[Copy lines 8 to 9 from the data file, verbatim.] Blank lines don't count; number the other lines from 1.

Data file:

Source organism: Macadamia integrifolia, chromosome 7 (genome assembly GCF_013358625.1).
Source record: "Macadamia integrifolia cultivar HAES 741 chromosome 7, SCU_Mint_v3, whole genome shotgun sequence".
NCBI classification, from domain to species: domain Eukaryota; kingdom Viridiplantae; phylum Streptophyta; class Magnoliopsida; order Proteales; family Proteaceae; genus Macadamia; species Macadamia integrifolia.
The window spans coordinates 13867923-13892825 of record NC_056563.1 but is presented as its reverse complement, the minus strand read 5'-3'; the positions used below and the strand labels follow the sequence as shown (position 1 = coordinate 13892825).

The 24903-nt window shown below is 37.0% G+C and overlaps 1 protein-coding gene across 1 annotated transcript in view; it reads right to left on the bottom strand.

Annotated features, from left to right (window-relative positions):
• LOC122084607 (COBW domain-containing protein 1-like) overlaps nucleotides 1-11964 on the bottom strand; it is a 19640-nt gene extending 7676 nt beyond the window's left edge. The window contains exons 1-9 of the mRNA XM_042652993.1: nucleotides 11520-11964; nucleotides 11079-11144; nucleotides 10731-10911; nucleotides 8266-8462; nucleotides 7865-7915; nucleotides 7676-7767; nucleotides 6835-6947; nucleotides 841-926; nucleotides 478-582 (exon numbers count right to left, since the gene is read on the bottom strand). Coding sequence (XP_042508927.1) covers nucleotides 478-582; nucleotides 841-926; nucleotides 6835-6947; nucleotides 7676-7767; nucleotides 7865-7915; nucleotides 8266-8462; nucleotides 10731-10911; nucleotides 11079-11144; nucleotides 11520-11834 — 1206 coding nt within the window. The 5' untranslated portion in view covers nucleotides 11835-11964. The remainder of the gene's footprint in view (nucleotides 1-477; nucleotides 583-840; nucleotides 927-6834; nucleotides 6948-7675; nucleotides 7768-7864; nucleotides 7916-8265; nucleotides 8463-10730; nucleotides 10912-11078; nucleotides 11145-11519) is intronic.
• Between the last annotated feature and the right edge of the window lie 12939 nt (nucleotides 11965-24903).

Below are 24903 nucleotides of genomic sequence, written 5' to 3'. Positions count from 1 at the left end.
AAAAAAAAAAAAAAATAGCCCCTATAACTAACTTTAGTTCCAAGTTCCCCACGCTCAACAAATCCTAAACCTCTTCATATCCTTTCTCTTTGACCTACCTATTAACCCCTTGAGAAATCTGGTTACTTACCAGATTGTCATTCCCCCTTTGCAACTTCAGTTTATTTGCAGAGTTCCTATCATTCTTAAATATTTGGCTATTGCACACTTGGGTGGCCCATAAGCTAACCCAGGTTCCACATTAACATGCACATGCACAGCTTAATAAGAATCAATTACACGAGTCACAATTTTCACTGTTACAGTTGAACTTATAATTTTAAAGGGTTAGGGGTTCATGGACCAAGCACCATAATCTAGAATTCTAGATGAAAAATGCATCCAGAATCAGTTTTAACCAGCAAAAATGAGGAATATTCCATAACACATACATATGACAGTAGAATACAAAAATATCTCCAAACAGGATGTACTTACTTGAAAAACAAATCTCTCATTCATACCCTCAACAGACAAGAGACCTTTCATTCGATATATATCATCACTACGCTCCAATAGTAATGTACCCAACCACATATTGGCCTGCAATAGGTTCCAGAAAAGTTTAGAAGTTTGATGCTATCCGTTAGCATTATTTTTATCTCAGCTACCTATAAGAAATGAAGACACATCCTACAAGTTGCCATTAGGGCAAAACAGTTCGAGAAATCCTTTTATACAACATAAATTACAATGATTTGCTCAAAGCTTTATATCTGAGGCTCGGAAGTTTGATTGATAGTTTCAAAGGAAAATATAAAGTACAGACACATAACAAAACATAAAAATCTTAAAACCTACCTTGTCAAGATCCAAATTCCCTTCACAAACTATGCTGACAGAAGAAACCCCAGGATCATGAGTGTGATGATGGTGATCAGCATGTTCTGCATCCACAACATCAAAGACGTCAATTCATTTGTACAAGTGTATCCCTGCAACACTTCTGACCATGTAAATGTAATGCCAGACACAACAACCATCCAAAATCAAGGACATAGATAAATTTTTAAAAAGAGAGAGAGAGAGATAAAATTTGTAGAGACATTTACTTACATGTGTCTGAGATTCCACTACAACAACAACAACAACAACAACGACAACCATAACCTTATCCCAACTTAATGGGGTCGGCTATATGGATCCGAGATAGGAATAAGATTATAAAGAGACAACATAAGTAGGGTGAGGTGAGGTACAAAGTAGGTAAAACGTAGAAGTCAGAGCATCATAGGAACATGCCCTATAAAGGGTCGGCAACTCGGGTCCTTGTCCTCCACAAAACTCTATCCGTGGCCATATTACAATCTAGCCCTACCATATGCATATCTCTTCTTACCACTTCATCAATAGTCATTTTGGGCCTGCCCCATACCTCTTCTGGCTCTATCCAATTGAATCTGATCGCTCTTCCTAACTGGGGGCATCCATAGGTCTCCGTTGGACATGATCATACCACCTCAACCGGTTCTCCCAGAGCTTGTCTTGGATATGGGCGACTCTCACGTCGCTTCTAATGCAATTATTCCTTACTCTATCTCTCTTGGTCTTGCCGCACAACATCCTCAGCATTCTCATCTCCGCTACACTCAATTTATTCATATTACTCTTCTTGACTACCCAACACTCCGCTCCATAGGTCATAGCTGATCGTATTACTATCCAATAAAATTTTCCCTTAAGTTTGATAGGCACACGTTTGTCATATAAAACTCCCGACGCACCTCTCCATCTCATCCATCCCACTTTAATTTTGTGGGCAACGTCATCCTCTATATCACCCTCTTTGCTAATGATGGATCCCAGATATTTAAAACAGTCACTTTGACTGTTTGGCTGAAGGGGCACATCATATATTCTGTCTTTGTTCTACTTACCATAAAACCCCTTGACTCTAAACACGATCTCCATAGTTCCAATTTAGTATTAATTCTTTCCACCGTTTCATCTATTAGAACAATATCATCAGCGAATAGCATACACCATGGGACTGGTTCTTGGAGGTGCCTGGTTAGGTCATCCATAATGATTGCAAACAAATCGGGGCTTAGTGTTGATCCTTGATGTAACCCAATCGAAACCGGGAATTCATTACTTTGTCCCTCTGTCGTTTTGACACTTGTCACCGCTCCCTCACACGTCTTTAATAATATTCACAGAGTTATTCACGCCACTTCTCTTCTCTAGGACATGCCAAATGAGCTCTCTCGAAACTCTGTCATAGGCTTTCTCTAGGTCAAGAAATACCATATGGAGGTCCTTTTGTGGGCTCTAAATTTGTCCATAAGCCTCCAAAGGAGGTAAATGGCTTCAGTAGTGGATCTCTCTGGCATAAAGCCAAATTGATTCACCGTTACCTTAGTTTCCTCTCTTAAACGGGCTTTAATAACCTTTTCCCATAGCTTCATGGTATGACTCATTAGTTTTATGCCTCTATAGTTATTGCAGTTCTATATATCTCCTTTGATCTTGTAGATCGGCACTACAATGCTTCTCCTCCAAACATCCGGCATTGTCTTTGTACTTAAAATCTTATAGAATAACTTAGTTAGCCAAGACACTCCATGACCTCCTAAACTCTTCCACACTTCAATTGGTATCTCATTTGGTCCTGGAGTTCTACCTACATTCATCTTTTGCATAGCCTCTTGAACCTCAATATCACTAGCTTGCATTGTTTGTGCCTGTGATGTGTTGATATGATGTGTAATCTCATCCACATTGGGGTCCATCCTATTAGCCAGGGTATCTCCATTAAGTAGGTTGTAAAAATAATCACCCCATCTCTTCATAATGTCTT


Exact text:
• Between the last annotated feature and the right edge of the window lie 12939 nt (nucleotides 11965-24903).

Below are 24903 nucleotides of genomic sequence, written 5' to 3'. Positions count from 1 at the left end.